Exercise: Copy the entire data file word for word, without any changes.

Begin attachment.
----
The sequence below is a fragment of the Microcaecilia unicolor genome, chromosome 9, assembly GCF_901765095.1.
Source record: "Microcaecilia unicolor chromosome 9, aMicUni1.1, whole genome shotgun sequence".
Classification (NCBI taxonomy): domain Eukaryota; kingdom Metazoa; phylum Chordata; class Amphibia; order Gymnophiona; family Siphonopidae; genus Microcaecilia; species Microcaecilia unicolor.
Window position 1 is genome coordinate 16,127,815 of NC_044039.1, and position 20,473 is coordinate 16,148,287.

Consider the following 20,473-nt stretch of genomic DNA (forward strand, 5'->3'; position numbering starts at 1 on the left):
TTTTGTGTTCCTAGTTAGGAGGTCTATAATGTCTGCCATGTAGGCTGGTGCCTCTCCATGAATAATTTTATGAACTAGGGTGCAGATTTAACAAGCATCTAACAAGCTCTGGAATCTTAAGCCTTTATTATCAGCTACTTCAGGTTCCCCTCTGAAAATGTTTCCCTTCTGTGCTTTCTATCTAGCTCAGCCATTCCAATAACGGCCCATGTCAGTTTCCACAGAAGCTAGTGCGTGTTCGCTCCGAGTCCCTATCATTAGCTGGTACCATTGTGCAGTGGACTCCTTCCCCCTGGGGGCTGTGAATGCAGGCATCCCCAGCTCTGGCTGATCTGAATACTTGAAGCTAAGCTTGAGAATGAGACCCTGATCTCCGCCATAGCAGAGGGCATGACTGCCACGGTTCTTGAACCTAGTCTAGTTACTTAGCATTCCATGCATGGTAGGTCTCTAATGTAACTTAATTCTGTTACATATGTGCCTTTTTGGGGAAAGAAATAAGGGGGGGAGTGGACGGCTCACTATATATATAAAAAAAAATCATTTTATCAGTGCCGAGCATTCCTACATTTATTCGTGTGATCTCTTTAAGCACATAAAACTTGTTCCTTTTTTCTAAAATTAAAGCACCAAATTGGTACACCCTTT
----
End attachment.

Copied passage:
The sequence below is a fragment of the Microcaecilia unicolor genome, chromosome 9, assembly GCF_901765095.1.
Source record: "Microcaecilia unicolor chromosome 9, aMicUni1.1, whole genome shotgun sequence".
Classification (NCBI taxonomy): domain Eukaryota; kingdom Metazoa; phylum Chordata; class Amphibia; order Gymnophiona; family Siphonopidae; genus Microcaecilia; species Microcaecilia unicolor.
Window position 1 is genome coordinate 16,127,815 of NC_044039.1, and position 20,473 is coordinate 16,148,287.

Consider the following 20,473-nt stretch of genomic DNA (forward strand, 5'->3'; position numbering starts at 1 on the left):
TTTTGTGTTCCTAGTTAGGAGGTCTATAATGTCTGCCATGTAGGCTGGTGCCTCTCCATGAATAATTTTATGAACTAGGGTGCAGATTTAACAAGCATCTAACAAGCTCTGGAATCTTAAGCCTTTATTATCAGCTACTTCAGGTTCCCCTCTGAAAATGTTTCCCTTCTGTGCTTTCTATCTAGCTCAGCCATTCCAATAACGGCCCATGTCAGTTTCCACAGAAGCTAGTGCGTGTTCGCTCCGAGTCCCTATCATTAGCTGGTACCATTGTGCAGTGGACTCCTTCCCCCTGGGGGCTGTGAATGCAGGCATCCCCAGCTCTGGCTGATCTGAATACTTGAAGCTAAGCTTGAGAATGAGACCCTGATCTCCGCCATAGCAGAGGGCATGACTGCCACGGTTCTTGAACCTAGTCTAGTTACTTAGCATTCCATGCATGGTAGGTCTCTAATGTAACTTAATTCTGTTACATATGTGCCTTTTTGGGGAAAGAAATAAGGGGGGGAGTGGACGGCTCACTATATATATAAAAAAAAATCATTTTATCAGTGCCGAGCATTCCTACATTTATTCGTGTGATCTCTTTAAGCACATAAAACTTGTTCCTTTTTTCTAAAATTAAAGCACCAAATTGGTACACCCTTT